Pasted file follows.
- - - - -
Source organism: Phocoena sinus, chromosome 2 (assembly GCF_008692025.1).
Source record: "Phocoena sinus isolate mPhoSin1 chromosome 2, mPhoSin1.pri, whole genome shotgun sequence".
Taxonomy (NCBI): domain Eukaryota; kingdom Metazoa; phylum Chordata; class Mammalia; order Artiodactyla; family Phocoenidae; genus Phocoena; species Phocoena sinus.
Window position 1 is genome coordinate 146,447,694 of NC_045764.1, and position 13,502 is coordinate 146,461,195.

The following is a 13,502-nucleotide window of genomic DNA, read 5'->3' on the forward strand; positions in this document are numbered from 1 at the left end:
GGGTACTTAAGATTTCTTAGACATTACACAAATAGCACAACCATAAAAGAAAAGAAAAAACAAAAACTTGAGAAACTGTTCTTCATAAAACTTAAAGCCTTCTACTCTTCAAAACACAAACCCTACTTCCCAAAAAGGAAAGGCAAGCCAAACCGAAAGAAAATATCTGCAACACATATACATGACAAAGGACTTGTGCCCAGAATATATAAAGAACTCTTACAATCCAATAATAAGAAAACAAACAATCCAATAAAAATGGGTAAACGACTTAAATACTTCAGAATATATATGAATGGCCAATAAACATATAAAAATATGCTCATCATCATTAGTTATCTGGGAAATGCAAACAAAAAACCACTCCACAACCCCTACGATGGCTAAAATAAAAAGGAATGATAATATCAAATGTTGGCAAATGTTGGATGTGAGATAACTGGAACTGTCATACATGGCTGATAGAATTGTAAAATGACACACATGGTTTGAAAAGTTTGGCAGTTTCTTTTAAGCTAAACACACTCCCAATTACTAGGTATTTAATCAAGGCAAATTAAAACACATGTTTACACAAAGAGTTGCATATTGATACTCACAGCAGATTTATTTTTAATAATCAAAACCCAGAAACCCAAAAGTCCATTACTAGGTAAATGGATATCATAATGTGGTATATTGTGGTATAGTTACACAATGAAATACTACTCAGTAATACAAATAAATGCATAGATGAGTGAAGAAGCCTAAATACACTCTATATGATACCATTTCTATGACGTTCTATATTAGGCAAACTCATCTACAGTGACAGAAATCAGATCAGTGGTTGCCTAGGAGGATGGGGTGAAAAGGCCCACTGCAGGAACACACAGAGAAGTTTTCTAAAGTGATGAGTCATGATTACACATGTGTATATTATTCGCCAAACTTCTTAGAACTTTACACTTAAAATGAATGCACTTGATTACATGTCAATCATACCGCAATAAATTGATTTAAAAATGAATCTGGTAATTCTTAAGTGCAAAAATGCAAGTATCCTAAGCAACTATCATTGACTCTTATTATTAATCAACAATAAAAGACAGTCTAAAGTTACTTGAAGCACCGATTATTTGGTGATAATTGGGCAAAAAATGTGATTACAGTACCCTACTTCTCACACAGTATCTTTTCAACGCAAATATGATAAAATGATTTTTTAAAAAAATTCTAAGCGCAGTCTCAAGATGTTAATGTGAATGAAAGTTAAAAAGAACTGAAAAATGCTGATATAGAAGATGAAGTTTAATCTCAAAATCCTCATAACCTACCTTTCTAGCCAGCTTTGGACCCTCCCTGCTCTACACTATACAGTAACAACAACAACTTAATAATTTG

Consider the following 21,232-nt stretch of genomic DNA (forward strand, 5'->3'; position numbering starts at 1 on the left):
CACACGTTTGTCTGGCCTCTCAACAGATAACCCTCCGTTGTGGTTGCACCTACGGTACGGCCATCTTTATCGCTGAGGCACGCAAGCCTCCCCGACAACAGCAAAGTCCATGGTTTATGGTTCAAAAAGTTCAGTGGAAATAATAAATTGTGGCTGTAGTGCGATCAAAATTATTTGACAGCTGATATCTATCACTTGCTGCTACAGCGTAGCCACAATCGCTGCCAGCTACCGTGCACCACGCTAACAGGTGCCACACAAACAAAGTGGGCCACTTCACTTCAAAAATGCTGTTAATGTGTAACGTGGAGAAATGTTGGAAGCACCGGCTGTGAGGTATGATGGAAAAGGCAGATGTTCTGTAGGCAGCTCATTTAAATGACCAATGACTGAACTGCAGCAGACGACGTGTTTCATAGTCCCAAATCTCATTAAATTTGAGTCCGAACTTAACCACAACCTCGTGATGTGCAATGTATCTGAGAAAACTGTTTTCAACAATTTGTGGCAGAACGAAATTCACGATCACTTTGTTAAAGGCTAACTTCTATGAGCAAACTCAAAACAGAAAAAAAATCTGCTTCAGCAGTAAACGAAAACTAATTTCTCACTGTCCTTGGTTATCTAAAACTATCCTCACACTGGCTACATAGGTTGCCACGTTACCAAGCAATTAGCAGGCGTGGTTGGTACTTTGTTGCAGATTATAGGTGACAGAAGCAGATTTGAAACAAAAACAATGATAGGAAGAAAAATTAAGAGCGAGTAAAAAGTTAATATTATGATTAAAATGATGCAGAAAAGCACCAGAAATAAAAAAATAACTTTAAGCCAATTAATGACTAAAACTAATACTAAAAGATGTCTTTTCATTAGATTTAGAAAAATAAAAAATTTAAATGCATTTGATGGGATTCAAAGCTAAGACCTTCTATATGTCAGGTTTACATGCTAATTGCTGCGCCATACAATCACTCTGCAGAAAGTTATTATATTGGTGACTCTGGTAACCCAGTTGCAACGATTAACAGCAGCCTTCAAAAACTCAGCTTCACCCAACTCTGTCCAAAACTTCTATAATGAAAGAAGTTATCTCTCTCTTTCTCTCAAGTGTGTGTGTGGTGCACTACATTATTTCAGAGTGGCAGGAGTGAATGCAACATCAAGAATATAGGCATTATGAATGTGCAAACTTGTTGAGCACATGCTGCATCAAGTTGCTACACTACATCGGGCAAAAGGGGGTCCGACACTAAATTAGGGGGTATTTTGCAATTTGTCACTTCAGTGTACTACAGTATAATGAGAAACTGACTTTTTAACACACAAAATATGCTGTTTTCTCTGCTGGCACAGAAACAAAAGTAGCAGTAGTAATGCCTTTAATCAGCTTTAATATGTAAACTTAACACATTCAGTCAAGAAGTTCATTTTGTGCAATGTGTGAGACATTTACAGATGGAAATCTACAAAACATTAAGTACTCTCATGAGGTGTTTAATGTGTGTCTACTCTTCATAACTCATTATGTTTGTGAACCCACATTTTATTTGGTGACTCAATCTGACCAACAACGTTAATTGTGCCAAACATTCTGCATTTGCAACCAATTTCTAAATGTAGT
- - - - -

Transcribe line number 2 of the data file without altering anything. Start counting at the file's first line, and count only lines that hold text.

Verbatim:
Source record: "Phocoena sinus isolate mPhoSin1 chromosome 2, mPhoSin1.pri, whole genome shotgun sequence".